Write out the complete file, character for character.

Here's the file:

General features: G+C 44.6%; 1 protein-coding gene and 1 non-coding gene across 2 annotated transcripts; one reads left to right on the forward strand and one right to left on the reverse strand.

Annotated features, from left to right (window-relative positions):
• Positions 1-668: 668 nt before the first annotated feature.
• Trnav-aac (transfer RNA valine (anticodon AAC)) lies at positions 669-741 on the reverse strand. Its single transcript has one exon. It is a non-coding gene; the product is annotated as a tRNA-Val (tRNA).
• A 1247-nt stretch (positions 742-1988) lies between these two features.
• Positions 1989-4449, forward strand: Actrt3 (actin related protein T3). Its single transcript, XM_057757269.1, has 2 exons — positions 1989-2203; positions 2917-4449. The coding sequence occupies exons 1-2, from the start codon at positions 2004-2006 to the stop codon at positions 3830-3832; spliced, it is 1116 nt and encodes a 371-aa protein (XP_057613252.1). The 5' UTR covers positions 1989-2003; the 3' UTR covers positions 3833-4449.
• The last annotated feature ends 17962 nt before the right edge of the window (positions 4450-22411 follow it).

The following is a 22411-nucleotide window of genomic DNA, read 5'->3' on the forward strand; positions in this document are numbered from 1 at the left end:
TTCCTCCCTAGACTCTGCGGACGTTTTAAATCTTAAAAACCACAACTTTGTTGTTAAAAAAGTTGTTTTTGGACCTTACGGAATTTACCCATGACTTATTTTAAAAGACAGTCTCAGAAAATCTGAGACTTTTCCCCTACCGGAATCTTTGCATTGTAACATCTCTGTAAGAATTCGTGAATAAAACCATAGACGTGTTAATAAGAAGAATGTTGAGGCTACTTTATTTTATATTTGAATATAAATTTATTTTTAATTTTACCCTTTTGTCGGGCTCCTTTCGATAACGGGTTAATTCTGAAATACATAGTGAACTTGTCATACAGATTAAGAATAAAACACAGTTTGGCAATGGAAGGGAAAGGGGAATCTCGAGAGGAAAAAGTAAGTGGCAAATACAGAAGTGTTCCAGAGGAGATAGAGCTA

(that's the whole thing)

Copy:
General features: G+C 44.6%; 1 protein-coding gene and 1 non-coding gene across 2 annotated transcripts; one reads left to right on the forward strand and one right to left on the reverse strand.

Annotated features, from left to right (window-relative positions):
• Positions 1-668: 668 nt before the first annotated feature.
• Trnav-aac (transfer RNA valine (anticodon AAC)) lies at positions 669-741 on the reverse strand. Its single transcript has one exon. It is a non-coding gene; the product is annotated as a tRNA-Val (tRNA).
• A 1247-nt stretch (positions 742-1988) lies between these two features.
• Positions 1989-4449, forward strand: Actrt3 (actin related protein T3). Its single transcript, XM_057757269.1, has 2 exons — positions 1989-2203; positions 2917-4449. The coding sequence occupies exons 1-2, from the start codon at positions 2004-2006 to the stop codon at positions 3830-3832; spliced, it is 1116 nt and encodes a 371-aa protein (XP_057613252.1). The 5' UTR covers positions 1989-2003; the 3' UTR covers positions 3833-4449.
• The last annotated feature ends 17962 nt before the right edge of the window (positions 4450-22411 follow it).

The following is a 22411-nucleotide window of genomic DNA, read 5'->3' on the forward strand; positions in this document are numbered from 1 at the left end:
TTCCTCCCTAGACTCTGCGGACGTTTTAAATCTTAAAAACCACAACTTTGTTGTTAAAAAAGTTGTTTTTGGACCTTACGGAATTTACCCATGACTTATTTTAAAAGACAGTCTCAGAAAATCTGAGACTTTTCCCCTACCGGAATCTTTGCATTGTAACATCTCTGTAAGAATTCGTGAATAAAACCATAGACGTGTTAATAAGAAGAATGTTGAGGCTACTTTATTTTATATTTGAATATAAATTTATTTTTAATTTTACCCTTTTGTCGGGCTCCTTTCGATAACGGGTTAATTCTGAAATACATAGTGAACTTGTCATACAGATTAAGAATAAAACACAGTTTGGCAATGGAAGGGAAAGGGGAATCTCGAGAGGAAAAAGTAAGTGGCAAATACAGAAGTGTTCCAGAGGAGATAGAGCTA